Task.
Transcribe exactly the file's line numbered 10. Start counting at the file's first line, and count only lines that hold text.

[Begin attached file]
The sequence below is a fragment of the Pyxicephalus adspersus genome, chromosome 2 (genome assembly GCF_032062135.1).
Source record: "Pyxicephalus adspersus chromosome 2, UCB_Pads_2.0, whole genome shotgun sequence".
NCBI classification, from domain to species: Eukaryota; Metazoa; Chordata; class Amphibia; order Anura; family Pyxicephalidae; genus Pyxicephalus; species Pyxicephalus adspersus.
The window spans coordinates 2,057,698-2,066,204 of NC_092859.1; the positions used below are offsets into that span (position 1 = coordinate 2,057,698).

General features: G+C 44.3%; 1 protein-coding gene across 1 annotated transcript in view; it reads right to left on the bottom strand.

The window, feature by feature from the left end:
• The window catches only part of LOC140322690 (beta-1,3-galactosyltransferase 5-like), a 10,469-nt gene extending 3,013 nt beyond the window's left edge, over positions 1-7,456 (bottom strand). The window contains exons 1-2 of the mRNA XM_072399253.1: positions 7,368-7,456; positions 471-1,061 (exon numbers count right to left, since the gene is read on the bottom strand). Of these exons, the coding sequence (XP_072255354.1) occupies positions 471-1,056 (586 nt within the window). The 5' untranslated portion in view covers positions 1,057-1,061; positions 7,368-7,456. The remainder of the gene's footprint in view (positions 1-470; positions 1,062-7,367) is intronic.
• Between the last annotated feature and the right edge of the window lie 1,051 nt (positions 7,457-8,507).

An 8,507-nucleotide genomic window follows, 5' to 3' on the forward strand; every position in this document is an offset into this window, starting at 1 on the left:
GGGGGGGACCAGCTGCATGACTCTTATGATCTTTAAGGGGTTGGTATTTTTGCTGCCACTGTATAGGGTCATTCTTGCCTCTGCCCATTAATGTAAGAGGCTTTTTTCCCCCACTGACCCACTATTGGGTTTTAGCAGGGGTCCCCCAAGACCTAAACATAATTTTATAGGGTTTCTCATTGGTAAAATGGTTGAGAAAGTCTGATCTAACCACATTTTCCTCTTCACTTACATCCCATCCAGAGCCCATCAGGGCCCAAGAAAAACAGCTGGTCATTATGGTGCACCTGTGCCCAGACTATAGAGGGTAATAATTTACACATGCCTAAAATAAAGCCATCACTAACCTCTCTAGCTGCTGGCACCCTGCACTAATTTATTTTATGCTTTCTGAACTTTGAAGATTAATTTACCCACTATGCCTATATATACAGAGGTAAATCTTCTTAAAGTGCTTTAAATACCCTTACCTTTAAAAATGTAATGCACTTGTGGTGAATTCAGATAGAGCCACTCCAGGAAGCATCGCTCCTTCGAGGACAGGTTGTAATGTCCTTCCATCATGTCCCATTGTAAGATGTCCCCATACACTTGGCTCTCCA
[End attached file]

GGGGGGGACCAGCTGCATGACTCTTATGATCTTTAAGGGGTTGGTATTTTTGCTGCCACTGTATAGGGTCATTCTTGCCTCTGCCCATTAATGTAAGAGGCTTTTTTCCCCCACTGACCCACTATTGGGTTTTAGCAGGGGTCCCCCAAGACCTAAACATAATTTTATAGGGTTTCTCATTGGTAAAATGGTTGAGAAAGTCTGATCTAACCACATTTTCCTCTTCACTTACATCCCATCCAGAGCCCATCAGGGCCCAAGAAAAACAGCTGGTCATTATGGTGCACCTGTGCCCAGACTATAGAGGGTAATAATTTACACATGCCTAAAATAAAGCCATCACTAACCTCTCTAGCTGCTGGCACCCTGCACTAATTTATTTTATGCTTTCTGAACTTTGAAGATTAATTTACCCACTATGCCTATATATACAGAGGTAAATCTTCTTAAAGTGCTTTAAATACCCTTACCTTTAAAAATGTAATGCACTTGTGGTGAATTCAGATAGAGCCACTCCAGGAAGCATCGCTCCTTCGAGGACAGGTTGTAATGTCCTTCCATCATGTCCCATTGTAAGATGTCCCCATACACTTGGCTCTCCA